The Next Microsoft - Minimally Minimal

A lot of people have been raving about Los Angeles based design college student Andrew Kim's Microsoft identity redesign that he did in 3 days just for fun. Although it's an interesting proposal and I like the new Microsoft logo a lot, I believe it's fundamentally flawed. Let me tell you why.

At first glance the proposed identity looks solid and with all those pretty designs the presentation is quite convincing as well, but just because something is aesthetically pleasing, it doesn't automatically become a proper identity. If you take the time to stop and really think about it for a while, you'll realize why it wouldn't work.

A proper identity leaves an imprint in your brain. What I see on these slides however is a generic looking but currently fashionable typeface (which is Microsoft's own brilliant Segoe) and some kind of unrecognizeable geometric shape accompanied by slogans presented in an Apple-like fashion. See? That identity really left an imprint!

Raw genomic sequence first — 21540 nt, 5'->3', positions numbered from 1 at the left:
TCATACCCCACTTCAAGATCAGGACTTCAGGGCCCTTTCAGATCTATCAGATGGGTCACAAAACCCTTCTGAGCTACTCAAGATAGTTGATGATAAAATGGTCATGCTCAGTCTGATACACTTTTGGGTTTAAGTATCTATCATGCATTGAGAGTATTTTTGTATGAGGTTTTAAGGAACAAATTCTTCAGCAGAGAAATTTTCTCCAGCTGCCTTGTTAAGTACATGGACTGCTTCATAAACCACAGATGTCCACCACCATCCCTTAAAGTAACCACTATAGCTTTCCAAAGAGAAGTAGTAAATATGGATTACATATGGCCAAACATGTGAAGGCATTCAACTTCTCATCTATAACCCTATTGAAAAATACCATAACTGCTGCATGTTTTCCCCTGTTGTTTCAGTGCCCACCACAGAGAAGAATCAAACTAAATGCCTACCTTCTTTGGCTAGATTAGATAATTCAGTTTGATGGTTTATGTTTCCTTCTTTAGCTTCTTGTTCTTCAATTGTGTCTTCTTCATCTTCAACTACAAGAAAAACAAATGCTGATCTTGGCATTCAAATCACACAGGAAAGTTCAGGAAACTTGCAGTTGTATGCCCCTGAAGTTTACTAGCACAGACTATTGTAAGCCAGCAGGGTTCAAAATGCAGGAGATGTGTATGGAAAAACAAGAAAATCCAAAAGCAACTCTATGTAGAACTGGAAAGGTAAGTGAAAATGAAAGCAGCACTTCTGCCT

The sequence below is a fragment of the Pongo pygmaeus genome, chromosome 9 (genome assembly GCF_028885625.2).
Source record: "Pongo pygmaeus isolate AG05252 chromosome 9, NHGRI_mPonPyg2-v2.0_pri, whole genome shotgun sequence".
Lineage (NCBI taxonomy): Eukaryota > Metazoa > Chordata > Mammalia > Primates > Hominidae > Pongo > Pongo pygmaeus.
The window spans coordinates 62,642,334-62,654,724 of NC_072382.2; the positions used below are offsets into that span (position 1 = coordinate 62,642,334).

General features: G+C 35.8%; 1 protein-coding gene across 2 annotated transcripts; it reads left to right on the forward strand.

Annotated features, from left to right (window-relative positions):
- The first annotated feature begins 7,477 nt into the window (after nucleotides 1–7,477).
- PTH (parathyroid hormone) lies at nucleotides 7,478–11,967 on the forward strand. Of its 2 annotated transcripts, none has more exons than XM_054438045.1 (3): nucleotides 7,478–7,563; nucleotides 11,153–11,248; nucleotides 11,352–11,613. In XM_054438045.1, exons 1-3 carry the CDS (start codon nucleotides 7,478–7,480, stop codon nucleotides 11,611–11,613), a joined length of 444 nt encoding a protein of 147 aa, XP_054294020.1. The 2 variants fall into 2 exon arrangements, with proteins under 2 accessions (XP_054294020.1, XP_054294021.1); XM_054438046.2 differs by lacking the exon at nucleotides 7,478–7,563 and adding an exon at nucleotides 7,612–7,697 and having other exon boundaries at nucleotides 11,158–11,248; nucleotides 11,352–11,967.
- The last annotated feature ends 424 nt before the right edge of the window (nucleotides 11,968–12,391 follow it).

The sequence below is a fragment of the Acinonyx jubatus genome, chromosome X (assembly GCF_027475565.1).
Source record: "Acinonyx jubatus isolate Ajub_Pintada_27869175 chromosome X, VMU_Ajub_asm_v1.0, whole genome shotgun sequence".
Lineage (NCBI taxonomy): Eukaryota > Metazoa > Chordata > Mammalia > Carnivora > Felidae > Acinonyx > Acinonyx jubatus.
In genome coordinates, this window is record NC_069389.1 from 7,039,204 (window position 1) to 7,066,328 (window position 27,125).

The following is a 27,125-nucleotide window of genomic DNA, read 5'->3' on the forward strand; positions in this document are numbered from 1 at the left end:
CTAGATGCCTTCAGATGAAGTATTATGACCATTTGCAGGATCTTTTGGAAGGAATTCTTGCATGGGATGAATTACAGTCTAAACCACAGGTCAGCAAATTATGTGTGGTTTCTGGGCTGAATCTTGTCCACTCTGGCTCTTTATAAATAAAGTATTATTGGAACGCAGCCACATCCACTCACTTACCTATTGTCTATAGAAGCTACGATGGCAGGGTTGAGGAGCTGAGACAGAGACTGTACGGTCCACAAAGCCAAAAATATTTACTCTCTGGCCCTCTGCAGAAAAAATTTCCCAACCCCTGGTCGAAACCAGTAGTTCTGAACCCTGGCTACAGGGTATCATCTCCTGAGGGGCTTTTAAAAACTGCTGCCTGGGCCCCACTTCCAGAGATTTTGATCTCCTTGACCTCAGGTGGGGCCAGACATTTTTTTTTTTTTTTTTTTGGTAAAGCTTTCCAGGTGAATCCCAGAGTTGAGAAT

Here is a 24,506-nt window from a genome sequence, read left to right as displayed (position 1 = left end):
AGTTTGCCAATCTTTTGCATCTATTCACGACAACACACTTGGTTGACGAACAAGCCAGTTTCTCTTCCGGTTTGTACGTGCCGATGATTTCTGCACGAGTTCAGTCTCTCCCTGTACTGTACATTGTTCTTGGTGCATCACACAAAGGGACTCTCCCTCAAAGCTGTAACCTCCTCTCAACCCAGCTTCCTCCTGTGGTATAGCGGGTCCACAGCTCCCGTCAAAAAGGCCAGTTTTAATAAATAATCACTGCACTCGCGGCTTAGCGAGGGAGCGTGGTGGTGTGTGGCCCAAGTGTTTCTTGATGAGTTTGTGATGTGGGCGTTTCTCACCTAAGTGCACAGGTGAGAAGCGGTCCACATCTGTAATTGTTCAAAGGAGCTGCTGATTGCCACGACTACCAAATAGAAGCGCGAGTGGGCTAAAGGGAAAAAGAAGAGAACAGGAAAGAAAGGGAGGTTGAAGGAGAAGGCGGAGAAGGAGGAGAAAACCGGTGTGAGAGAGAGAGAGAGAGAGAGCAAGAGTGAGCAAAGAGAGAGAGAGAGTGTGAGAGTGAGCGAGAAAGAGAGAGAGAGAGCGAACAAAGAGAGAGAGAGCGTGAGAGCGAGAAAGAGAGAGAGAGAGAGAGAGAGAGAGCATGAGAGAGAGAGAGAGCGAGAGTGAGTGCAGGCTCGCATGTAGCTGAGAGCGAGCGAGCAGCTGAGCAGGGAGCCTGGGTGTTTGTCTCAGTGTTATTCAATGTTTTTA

The problem is that these elements are completely interchangeable, and one could come up with hundreds of good looking identities for all kinds of companies with the exact same template just by replacing the emblem. Need one for your local water utility company? Just use a blue water drop shape as an emblem and some underwater shots to accompany it instead of space imagery. It'll make awesome boxes for water meters... If the elements are so generic and interchangeable and there's nothing unique in the identity whatsoever, it cannot fulfill its most important purpose, which is to make people remember.

Don't get me wrong, I love minimal design, but it's probably the hardest thing to do. Sure, you can come up with something good looking relatively quickly, but since you have so few tools in your arsenal, making it stand out is extremely difficult. Andrew Kim is a passionate and talented young design student and he'll definitely learn a lot as he gains more experience. What he's doing is definitely worth the praise, but we shouldn't set this project as a great example of branding.

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